Manuscripts and Travellers: The Sino-Tibetan Documents of a Tenth-century Buddhist Pilgrim
by Sam Van Schaik and Imre Galambos
Studies in Manuscript Cultures
Hardcover: 352 pages
Publisher: de Gruyter (Sep 2011)
This study is based on a Sino-Tibetan manuscript from the late 960s, carried by a Chinese pilgrim through the Hexi corridor on his way from Wutaishan to India. Included is a series of Tibetan letters of introduction that functioned as a passport as the monk stopped in monasteries on his way. The manuscript is a unique contemporary testimony of the large pilgrimage movement known from historical sources. It also provides evidence for the high degree of ethnic, cultural and linguistic diversity in Western China during this period.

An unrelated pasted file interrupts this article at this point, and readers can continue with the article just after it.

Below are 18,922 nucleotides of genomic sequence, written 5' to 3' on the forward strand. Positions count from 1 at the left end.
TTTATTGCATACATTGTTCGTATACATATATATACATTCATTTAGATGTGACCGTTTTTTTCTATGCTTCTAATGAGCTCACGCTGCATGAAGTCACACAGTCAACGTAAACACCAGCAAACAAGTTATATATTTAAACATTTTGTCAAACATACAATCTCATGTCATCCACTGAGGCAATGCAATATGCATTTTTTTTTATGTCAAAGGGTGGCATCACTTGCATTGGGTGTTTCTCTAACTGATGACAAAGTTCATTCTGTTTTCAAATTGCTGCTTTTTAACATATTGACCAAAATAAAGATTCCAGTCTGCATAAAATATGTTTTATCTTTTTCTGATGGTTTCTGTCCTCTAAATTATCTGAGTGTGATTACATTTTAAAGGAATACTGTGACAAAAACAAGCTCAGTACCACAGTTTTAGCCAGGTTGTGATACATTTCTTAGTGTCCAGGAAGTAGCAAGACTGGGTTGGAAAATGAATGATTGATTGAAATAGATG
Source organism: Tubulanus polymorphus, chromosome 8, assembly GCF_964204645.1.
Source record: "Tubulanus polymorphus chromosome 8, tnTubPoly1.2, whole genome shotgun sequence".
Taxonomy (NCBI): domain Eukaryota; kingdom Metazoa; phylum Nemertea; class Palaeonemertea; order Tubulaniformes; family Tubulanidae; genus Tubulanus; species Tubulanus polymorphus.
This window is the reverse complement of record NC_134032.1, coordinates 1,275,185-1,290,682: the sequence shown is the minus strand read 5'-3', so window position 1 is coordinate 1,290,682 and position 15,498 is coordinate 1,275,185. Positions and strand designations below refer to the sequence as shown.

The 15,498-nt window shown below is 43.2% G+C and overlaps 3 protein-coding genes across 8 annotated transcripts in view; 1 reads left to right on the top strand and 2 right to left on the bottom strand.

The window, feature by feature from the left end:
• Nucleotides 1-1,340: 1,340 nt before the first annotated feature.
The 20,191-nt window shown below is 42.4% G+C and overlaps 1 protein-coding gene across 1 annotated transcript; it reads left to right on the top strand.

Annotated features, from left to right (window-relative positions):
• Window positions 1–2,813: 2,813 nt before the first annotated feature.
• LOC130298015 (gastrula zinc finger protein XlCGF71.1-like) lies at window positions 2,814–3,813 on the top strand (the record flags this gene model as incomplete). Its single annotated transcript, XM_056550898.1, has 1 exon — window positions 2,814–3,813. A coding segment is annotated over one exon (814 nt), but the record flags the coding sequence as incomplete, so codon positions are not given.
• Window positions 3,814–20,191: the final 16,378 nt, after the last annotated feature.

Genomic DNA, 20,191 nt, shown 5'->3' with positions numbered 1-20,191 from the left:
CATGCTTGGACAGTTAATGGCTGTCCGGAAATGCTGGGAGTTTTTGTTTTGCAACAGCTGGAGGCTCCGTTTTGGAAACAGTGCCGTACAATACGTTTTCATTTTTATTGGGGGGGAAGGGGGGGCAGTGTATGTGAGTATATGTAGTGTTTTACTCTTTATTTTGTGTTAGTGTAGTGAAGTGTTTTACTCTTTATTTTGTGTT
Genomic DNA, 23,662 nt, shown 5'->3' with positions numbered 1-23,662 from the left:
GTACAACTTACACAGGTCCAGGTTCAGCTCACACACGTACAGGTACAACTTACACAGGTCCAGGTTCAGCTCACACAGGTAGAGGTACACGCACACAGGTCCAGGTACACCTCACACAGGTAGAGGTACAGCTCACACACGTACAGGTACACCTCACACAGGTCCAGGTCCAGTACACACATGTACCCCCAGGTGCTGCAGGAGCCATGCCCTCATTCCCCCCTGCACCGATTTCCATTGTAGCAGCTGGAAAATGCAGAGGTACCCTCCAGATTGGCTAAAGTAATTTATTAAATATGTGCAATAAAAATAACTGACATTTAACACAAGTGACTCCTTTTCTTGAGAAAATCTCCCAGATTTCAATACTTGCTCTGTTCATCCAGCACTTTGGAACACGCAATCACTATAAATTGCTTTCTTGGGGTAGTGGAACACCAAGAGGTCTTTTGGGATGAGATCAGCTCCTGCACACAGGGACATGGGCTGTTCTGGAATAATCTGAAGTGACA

About Sam van Schaik:
I am based at the British Library, where I run a British Academy-funded research project on Tibetan Chan (or Zen), as part of the International Dunhuang Project. I have also taught undergraduate and postgraduate students at the School of Oriental and African Studies on a part-time basis. My research has focused on the impact of social and historical factors on key issues in Tibetan culture. These include the contemplative tradition of the Great Perfection, the tantric ritual system and its social contexts, and the development of mythical narratives of imperial Tibet. I have also written on the intersection between orality and literacy, and on the social and historical context for the creation and development of the Tibetan writing system.